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No Regrets: A Second Farewell to Kim Clijsters
This isn’t Kim Clijsters’ first ‘last Wimbledon.. For several years, she had intended 2007 to be her final season before retirement. Sadly, injuries prevented her from playing at the All-England Club that year, but now the Belgian has another chance to say farewell to this great tournament. As she makes her final run here, we thought we’d take the time to look back at her long and storied career.
The First Career: 1999-2007
There’s always been something very dramatic about Clijsters. An elastic and explosive athlete, she burst onto the scene in the late 90s, stretching and straining for ball after ball with a tenacity and intensity that would become trademarks. Alongside stunning defense, the Belgian brought shocking forehands to rival those of her idol, Steffi Graf. If her playing style was dramatic, however, her career — punctuated by topsy-turvy matches at the highest levels — was even more so.
The rollercoaster ride began in earnest in 1999, when Clijsters was just a talented teenager. A set up and serving at 5-4 in the 3rd round of the US Open that year against another rising star, Serena Williams, Clijsters could have been forgiven for thinking that this might just have been her time to break out at the Slams. Unfortunately for Kim, it was not to be. Williams would claw her way back into the match, and go on to win her maiden major, while Clijsters was left ruing missed opportunities. It would become an all-too familiar pattern over the next few years.
Extremely athletic, Kim Clijsters, in almost a
From the spring of 2001 until the summer of 2005, the Belgian would reach the fourth round or better at twelve majors. In no fewer than eight of these tournaments, she would go out by losing the deciding set in a three-set match (she won four matches that went the distance at this level, but never twice at the same event). Time and again, in fact, defeat seemed to have been snatched spectacularly from the jaws of victory.
The most famous, the most devastating perhaps, came at the 2003 Australian Open semis, where Clijsters had two match points against Serena Williams, serving at 5-2 in the final set, before her game cracked. She lost the next five games in a row, and the match with it. She had her share of victories, of course, and defeats in straight sets, but it was these matches that Kim Clijsters let slip out of her hands that would define her early career as much as her tennis itself, leaving her labeled as a choker, someone whose talent greatly exceeded her presence of mind in big slam matches.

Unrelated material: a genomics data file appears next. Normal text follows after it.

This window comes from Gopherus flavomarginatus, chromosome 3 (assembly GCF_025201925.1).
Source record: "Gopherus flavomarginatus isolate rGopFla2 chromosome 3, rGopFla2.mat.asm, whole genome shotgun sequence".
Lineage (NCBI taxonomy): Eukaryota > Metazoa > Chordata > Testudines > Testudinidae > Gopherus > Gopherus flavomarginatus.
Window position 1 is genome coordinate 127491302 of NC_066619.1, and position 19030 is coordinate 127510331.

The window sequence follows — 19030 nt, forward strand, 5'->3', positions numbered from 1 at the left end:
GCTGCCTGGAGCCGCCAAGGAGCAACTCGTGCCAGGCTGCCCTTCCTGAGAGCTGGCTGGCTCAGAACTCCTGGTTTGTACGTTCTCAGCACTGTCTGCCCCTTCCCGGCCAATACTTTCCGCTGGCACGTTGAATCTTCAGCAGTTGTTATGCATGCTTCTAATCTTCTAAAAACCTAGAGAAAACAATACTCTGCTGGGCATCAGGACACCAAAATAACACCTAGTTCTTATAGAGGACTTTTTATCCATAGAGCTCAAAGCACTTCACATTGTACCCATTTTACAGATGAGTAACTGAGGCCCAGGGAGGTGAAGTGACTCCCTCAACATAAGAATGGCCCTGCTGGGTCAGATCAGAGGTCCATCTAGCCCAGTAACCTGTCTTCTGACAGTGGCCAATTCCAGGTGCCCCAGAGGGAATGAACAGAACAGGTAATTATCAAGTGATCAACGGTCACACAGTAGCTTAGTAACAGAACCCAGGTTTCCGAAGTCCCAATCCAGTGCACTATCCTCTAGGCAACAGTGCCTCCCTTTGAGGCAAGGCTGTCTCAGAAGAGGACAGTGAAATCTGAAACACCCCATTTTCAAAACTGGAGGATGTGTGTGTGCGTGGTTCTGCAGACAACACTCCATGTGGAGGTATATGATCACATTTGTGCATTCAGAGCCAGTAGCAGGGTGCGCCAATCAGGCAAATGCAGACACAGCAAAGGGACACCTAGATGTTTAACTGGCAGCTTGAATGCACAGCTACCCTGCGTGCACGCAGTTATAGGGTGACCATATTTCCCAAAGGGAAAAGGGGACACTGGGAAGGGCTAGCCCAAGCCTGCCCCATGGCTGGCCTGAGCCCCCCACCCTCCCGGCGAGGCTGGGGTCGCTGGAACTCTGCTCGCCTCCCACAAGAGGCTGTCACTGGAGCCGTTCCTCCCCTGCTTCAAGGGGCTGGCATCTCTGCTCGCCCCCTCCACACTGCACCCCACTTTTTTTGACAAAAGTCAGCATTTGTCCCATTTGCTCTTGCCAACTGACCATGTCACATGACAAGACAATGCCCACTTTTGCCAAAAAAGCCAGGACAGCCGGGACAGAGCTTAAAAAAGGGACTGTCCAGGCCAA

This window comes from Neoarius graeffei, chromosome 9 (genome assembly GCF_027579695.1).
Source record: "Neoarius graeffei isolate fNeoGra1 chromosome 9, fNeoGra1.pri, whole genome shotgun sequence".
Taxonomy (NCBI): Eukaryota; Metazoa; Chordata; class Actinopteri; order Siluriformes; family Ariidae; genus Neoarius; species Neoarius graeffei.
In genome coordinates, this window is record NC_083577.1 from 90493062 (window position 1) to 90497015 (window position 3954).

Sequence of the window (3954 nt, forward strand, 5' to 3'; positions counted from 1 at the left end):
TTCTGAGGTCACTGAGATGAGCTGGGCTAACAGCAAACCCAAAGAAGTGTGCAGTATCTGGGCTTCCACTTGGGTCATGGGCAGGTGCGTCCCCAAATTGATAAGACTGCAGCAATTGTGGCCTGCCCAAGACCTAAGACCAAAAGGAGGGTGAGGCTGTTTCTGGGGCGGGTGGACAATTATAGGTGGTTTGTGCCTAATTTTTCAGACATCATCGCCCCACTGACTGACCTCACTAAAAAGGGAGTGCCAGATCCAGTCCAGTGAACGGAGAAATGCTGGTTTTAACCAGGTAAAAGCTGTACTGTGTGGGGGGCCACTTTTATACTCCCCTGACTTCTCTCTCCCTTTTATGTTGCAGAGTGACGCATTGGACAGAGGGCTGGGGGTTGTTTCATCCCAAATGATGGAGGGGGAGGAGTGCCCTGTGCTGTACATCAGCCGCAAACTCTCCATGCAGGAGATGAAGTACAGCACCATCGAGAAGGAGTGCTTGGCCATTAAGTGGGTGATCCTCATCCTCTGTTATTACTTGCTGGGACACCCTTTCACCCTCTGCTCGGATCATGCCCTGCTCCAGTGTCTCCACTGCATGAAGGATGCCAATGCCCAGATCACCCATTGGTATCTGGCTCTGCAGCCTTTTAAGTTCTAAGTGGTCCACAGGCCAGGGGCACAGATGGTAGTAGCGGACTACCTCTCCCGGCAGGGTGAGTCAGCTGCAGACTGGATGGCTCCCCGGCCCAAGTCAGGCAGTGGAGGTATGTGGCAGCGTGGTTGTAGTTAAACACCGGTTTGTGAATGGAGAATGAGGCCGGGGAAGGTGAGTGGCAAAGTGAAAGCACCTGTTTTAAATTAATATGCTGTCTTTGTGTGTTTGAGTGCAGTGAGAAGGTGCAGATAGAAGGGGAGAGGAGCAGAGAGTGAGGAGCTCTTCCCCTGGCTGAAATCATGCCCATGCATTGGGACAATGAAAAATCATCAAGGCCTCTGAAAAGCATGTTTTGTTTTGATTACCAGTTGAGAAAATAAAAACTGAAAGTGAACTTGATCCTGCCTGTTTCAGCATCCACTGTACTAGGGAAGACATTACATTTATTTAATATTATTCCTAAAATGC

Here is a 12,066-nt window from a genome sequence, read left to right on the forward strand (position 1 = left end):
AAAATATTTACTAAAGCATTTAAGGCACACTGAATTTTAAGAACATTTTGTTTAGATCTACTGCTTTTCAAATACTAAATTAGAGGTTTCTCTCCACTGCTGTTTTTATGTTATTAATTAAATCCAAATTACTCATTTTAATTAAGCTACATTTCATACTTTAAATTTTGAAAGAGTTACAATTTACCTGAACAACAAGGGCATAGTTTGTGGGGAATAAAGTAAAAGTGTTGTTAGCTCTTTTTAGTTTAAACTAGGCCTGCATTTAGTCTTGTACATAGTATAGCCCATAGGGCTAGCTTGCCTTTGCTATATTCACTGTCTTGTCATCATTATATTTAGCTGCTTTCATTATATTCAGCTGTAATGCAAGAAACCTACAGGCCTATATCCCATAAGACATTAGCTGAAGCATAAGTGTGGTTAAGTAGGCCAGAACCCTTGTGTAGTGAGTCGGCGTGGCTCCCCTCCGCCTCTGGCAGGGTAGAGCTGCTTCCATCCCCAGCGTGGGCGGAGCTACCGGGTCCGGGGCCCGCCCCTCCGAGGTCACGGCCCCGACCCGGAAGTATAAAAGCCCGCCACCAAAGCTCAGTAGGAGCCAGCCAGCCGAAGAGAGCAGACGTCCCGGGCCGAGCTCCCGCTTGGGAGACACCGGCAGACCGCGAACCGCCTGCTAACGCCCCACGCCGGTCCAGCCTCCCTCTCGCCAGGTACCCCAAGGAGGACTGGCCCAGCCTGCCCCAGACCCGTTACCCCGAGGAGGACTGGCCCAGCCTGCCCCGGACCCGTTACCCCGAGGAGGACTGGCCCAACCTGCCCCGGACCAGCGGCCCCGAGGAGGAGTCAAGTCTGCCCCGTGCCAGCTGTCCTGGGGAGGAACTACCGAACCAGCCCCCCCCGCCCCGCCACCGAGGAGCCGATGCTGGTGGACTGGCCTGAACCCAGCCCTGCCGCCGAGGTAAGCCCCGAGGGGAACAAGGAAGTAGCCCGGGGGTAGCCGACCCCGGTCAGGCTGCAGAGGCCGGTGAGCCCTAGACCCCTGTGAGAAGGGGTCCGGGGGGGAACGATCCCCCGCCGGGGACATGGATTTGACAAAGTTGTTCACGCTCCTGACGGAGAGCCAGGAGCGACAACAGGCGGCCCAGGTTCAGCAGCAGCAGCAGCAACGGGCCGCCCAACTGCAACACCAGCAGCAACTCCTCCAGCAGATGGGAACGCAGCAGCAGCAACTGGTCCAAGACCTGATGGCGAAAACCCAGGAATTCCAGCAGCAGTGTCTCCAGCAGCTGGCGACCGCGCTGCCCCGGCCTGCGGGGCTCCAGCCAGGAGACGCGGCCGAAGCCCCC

That might have been it for her. Injuries had started to plague the Belgian from a young age, after all, as her relentless effort took its toll on her body. In 2004-5, Clijsters missed four consecutive grand slam tournaments due to injuries, and fell to a low of 134 in the world, after having reached number one (in both singles and doubles) in late 2003.
Clijsters was not much older than this when she first turned pro in 1997.
As it was, a return to good health in 2005 allowed Clijsters the chance to change her legacy, and prove she was more than a perennial nearly-woman. It would be a chance she would take in great style at the US Open that year. In a remarkable reversal of past patterns, she came back from a set and a break down to beat Venus Williams in the quarters, then defeated Sharapova in the semis after failing to convert five match points in the second set, before winning the final against Mary Pierce in straight sets.
This victory, coming as it did after so many close defeats (four of them in major finals), might have marked a turning point in Kim’s career, but a succession of injuries -and her magnificent compatriot, Justine Henin, conspired to prevent her from winning another slam before her retirement in 2007.
It was hardly a bad career, by any standards. She could look to her US Open trophy as only the most prestigious of her dozens of titles, including two at the year end championships, and several WTA tier 1 events. And yet there was always something of a ‘what if’ whenever Clijsters’ name was mentioned. What if she had kept going? What if she hadn’t succumbed to so many injuries (she missed 8 of 26 between her first grand slam final in 2001 and her retirement six years later)? What if she’d found that mental toughness four years earlier? What if she came back?
A Second Career: 2009-2012
This last question would be answered in 2009, when Clijsters made an unexpected return to the tour. Amazingly, the Belgian was able to win the US Open as a wild card, after having played only two tournaments since coming back to pro tennis. Her most memorable scalp was a highly dramatic (big surprise) straight sets victory over Serena Williams (another big surprise) in the semi-final, in which Williams was beaten on a point penalty, following a foot fault call with which she ‘disagreed.’